[Cross-posted at my personal site]
This Friday’s #remixthediss event will be a great way to end an exhilarating first week at CUNY. I’m looking forward to hearing about our panelists’ innovative dissertation projects, and to discussing questions, ideas, and other models with everyone who attends in person and virtually. It’s amazing to have all of this coming together while I’m still feeling my way through a new place, getting to know new colleagues, and figuring out new systems.
My own dissertation experience was about as analog as it gets. New to New York City and far from my own department in Colorado, I wrote much of it in the serenity of NYPL's Rose Reading Room. Whenever I finished a chapter, I’d print it and mail it to my dissertation advisor, who would mark it up with questions and comments and mail it back to me. I managed my research materials with Zotero, but that was about it in terms of digital tools.
Perhaps because my own project was so traditional, I love hearing about the creative ways that graduate students are presenting their research. I learned so much in the process of writing a traditional dissertation, but the most important elements had little to do with the format of the final product. I often wonder how I might approach the project if I were starting my dissertation now—I suspect it would look quite different, even though only a few years have passed since my own graduate work.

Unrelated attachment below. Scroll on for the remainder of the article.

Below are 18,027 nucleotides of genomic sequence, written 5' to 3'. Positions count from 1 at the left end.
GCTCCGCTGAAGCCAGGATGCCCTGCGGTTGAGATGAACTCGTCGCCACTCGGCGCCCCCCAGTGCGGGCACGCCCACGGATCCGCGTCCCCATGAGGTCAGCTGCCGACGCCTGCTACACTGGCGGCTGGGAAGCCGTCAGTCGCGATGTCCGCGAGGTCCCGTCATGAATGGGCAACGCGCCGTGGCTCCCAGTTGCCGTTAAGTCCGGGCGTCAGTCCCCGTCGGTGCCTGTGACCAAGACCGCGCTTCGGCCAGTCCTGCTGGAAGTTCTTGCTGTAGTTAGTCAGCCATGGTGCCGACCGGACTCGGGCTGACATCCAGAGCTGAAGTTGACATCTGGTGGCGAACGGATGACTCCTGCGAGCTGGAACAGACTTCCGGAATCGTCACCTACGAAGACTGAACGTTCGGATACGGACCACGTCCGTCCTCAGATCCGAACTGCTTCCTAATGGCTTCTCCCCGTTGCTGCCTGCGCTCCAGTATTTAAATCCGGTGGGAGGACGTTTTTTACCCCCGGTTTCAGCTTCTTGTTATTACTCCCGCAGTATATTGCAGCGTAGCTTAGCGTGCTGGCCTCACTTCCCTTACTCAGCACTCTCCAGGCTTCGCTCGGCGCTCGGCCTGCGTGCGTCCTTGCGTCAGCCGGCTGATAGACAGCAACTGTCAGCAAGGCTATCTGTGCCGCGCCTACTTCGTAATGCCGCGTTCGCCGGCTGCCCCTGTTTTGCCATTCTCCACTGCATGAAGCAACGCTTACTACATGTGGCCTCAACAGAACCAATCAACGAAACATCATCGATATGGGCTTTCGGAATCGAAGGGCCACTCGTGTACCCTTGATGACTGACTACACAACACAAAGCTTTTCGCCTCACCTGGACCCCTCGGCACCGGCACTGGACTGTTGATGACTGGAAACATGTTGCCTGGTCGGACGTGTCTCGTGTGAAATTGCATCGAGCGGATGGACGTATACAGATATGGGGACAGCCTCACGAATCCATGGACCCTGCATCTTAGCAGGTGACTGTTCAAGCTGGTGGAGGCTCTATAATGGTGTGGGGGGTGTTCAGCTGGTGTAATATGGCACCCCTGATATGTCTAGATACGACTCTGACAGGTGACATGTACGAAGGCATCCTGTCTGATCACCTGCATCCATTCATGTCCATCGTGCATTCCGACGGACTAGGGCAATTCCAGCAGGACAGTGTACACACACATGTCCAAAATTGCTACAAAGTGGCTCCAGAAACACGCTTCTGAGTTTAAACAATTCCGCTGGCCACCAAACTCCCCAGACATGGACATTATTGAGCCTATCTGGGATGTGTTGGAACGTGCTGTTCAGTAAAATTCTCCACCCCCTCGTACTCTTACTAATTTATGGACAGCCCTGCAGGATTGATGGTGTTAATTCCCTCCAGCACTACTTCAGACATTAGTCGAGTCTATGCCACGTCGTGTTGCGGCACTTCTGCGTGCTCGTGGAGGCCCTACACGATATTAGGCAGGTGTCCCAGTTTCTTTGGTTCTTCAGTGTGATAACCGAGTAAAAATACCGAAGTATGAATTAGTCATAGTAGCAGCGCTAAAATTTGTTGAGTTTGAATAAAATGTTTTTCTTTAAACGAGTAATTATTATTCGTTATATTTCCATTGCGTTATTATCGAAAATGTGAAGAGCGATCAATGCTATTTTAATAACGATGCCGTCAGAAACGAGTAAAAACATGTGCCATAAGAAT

Taking a creative approach to presenting new knowledge can foster a much deeper learning experience, since it requires constant evaluation of a wider range of variables. Moreover, digital projects on the open web can reach a wider audience than most traditional dissertations, resulting in more engagement, discussion, and refinement. The challenges of completing a dissertation that takes an unusual form can be significant, but for those getting started, there are models and resources that offer invaluable guidance and lessons learned. For instance, the Graduate Center Digital Fellows have developed a terrific resource page, Amanda Visconti is documenting each step of her own digital dissertation process, and the MLA offers Guidelines for Evaluating Digital Work.
Even if you can’t join us at the Graduate Center in person, we hope you’ll participate virtually. Check out the live stream from 4-5:30pm EST on Friday, October 10, or participate on Twitter using the hashtag #remixthediss. Hope to see you there!